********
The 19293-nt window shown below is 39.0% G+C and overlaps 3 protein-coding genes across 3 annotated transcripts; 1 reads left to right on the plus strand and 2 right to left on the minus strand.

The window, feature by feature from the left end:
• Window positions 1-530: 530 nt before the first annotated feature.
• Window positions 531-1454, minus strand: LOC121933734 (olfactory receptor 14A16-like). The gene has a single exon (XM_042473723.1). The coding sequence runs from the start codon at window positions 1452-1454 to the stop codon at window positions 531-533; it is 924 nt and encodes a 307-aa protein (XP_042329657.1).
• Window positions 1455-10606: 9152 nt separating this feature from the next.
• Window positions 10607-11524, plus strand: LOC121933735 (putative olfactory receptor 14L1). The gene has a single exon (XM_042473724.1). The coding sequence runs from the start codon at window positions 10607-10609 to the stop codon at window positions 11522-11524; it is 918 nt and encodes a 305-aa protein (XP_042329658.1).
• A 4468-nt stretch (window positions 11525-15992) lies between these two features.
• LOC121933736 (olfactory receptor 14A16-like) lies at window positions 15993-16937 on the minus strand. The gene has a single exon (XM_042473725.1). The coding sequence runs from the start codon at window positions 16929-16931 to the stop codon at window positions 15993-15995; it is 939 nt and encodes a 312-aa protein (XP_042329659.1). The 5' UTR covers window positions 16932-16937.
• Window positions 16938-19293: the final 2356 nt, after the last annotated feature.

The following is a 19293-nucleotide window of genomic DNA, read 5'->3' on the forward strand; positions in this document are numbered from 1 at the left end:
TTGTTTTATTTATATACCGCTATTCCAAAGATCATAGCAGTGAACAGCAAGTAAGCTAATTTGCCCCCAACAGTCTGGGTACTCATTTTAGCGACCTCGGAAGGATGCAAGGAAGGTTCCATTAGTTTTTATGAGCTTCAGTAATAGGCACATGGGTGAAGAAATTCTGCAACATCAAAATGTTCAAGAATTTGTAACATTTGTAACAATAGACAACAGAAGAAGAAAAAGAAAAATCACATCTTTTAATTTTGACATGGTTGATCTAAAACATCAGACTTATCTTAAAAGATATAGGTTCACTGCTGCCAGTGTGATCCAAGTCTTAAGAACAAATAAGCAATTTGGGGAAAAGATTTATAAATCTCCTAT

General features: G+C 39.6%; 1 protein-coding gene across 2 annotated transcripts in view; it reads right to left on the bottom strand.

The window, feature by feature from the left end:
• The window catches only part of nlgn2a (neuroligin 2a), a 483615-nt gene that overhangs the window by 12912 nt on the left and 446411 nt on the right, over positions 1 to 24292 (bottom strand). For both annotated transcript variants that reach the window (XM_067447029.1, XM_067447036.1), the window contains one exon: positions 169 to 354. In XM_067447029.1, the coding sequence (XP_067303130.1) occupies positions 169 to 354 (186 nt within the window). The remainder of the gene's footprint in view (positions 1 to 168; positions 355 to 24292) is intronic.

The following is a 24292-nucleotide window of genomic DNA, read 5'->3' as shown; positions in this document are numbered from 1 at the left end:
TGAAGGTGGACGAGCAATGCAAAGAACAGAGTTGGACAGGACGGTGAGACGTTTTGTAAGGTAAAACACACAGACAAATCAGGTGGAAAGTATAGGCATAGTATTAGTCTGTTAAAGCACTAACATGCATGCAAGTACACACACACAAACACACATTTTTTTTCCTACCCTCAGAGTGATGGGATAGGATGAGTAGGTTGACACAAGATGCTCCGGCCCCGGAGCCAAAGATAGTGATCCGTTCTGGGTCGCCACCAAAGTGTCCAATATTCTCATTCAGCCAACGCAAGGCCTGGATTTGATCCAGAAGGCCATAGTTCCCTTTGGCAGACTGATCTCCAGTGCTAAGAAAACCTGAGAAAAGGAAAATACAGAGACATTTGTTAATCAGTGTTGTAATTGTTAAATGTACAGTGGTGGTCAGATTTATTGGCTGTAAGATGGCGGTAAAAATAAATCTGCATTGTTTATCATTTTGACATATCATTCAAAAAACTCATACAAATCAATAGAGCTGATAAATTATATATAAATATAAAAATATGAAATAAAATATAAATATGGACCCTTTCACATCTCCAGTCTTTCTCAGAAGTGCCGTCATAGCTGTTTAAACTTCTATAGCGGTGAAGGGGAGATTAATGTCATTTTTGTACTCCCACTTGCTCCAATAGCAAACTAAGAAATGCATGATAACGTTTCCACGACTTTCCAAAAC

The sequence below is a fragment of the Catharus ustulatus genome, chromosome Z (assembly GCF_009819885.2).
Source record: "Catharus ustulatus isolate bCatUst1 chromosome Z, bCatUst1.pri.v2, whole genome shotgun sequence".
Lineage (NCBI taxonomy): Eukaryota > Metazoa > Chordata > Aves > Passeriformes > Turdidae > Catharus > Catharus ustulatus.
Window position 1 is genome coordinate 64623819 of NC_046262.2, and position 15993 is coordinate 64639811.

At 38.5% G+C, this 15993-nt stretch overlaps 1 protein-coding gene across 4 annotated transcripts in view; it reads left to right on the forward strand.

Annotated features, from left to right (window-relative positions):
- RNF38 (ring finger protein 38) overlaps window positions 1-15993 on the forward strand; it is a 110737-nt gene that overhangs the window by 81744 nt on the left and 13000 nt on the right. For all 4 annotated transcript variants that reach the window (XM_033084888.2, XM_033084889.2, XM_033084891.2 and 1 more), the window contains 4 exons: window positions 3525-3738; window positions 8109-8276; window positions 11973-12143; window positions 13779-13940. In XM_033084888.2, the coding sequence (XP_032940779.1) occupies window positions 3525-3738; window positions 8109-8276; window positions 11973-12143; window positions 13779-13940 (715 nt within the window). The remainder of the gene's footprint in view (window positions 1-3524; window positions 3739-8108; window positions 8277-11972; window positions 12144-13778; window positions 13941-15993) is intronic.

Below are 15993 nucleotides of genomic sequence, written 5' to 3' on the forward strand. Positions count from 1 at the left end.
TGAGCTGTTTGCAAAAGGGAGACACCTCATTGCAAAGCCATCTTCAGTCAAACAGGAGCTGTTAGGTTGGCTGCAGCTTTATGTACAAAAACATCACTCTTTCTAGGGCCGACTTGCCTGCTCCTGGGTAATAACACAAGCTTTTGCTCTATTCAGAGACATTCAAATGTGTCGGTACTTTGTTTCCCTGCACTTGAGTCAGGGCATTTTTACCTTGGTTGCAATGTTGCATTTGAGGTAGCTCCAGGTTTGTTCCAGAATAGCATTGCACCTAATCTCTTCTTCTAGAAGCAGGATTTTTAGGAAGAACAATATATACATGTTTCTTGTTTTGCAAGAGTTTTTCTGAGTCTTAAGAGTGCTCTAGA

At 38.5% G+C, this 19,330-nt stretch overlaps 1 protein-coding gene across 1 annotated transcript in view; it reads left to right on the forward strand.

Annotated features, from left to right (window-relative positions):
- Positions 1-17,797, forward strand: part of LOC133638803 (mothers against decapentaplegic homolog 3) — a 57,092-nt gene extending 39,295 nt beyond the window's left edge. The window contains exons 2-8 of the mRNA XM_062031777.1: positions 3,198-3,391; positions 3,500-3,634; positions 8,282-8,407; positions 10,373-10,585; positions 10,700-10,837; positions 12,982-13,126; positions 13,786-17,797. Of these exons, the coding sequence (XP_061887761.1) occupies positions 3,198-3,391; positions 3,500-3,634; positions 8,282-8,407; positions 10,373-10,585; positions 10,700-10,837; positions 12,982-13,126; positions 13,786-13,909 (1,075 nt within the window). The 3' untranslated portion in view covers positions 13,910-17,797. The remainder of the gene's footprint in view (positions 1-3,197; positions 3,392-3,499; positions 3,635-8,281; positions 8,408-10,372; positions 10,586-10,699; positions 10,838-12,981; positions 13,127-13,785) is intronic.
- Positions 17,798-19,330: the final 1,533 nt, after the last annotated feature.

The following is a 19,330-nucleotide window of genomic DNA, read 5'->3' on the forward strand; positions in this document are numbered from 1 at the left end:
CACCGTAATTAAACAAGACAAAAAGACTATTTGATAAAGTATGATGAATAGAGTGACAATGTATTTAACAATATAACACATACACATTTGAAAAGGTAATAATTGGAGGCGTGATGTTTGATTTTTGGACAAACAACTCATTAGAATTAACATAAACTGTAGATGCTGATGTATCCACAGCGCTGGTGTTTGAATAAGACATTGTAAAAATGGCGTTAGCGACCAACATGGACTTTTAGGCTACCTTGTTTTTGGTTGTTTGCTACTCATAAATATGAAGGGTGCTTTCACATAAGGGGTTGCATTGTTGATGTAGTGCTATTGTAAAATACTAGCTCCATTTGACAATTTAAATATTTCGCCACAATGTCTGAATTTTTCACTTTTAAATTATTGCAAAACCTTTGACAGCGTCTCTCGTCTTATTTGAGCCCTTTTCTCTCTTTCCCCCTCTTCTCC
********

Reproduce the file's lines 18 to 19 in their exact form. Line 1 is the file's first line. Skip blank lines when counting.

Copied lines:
Source record: "Catharus ustulatus isolate bCatUst1 chromosome Z, bCatUst1.pri.v2, whole genome shotgun sequence".
Lineage (NCBI taxonomy): Eukaryota > Metazoa > Chordata > Aves > Passeriformes > Turdidae > Catharus > Catharus ustulatus.